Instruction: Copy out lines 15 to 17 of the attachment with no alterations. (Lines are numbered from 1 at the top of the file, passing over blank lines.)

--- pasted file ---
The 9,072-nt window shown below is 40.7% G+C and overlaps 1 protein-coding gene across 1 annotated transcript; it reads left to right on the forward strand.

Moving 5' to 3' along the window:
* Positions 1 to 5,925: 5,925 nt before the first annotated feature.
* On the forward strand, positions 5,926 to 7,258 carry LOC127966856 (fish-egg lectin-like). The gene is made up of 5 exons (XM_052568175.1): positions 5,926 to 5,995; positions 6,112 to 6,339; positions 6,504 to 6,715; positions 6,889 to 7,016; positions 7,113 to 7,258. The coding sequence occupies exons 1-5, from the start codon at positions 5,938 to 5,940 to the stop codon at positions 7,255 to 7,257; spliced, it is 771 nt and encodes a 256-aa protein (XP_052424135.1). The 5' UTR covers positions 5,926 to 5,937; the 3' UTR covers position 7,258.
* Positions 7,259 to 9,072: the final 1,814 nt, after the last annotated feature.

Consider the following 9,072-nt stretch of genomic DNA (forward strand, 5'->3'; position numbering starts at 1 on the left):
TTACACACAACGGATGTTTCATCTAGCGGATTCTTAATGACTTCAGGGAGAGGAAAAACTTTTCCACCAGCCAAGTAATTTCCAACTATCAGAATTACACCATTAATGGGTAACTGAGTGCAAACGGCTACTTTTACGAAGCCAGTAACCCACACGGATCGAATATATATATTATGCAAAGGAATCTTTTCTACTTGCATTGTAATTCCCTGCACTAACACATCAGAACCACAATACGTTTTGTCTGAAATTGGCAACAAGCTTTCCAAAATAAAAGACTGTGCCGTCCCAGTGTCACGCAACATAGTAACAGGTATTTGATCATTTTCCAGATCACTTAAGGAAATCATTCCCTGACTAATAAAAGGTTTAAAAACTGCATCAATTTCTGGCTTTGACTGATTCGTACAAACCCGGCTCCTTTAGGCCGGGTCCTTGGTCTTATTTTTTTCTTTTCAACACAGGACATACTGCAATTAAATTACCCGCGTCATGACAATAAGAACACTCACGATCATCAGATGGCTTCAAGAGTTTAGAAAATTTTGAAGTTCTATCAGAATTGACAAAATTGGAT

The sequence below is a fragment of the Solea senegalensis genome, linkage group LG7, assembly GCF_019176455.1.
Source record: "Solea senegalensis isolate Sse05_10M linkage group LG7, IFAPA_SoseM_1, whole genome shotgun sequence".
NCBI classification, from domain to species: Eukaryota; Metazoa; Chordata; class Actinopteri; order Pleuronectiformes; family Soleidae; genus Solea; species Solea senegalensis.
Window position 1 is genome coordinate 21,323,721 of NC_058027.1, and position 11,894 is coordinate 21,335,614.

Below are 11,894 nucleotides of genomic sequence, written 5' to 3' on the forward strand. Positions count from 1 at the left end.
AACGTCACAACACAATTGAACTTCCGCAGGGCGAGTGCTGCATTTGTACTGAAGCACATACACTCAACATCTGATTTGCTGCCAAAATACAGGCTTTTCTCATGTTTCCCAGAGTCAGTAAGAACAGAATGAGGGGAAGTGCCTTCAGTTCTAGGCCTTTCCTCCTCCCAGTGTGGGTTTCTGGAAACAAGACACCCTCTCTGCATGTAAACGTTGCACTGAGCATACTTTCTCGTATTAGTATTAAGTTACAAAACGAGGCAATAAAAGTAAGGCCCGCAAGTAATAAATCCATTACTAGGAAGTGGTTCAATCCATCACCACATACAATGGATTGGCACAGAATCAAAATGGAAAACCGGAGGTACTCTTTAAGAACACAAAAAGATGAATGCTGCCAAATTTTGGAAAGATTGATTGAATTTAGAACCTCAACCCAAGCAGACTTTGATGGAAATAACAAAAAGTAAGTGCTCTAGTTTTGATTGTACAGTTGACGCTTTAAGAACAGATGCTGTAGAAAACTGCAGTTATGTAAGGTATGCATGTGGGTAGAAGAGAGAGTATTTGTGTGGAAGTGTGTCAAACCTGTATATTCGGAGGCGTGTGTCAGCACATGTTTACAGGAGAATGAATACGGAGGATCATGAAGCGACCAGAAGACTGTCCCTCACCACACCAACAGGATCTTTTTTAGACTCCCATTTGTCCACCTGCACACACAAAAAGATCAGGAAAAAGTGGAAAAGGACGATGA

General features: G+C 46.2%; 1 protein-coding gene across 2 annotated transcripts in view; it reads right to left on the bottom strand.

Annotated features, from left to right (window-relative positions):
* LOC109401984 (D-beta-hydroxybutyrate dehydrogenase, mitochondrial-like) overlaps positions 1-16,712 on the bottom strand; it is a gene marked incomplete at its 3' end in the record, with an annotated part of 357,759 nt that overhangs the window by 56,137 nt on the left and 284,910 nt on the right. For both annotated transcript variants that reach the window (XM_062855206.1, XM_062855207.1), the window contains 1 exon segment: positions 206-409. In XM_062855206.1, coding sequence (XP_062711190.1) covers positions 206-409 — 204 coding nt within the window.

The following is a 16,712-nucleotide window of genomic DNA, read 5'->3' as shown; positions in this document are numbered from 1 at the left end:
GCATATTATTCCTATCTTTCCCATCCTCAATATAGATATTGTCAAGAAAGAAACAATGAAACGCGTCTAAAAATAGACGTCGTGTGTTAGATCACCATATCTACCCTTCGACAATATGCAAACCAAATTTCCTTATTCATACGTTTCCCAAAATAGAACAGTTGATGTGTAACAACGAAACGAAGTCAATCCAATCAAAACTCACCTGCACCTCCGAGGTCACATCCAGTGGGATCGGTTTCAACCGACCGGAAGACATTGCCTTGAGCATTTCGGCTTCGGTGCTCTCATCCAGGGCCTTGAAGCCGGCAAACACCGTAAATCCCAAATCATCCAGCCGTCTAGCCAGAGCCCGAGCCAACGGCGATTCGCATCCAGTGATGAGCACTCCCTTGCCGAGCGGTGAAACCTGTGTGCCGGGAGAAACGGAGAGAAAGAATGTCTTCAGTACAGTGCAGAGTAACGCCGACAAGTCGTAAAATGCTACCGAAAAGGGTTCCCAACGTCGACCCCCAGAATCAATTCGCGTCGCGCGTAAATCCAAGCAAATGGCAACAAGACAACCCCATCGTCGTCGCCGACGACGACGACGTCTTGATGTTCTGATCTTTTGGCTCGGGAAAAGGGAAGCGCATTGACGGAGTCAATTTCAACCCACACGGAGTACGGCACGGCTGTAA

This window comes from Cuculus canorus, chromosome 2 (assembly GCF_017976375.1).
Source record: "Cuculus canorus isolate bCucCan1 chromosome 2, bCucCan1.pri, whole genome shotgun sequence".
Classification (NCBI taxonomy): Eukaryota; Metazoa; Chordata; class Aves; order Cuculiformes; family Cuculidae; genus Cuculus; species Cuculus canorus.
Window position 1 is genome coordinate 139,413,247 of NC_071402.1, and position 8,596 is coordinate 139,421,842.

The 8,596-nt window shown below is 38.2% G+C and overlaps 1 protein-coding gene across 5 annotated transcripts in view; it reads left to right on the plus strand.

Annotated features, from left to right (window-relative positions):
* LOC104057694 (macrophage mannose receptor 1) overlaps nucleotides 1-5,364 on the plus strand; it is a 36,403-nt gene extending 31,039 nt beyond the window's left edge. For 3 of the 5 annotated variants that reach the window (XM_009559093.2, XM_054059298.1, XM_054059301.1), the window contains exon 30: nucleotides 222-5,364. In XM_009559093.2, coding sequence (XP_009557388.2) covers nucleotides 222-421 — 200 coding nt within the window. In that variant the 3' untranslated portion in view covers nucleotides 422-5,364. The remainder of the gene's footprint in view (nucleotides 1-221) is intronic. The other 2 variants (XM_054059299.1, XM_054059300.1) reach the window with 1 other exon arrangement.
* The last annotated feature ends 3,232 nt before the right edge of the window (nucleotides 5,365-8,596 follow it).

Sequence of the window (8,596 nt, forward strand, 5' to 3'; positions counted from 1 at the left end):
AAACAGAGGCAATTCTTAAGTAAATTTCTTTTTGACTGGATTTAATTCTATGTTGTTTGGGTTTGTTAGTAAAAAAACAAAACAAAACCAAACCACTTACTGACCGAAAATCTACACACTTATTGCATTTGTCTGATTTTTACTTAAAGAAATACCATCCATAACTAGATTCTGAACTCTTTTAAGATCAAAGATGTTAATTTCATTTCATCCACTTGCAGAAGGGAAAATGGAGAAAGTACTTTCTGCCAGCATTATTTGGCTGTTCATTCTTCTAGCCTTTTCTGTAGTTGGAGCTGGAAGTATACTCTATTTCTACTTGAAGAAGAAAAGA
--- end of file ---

Annotated features, from left to right (window-relative positions):
* LOC109401984 (D-beta-hydroxybutyrate dehydrogenase, mitochondrial-like) overlaps positions 1-16,712 on the bottom strand; it is a gene marked incomplete at its 3' end in the record, with an annotated part of 357,759 nt that overhangs the window by 56,137 nt on the left and 284,910 nt on the right. For both annotated transcript variants that reach the window (XM_062855206.1, XM_062855207.1), the window contains 1 exon segment: positions 206-409. In XM_062855206.1, coding sequence (XP_062711190.1) covers positions 206-409 — 204 coding nt within the window.

The following is a 16,712-nucleotide window of genomic DNA, read 5'->3' as shown; positions in this document are numbered from 1 at the left end: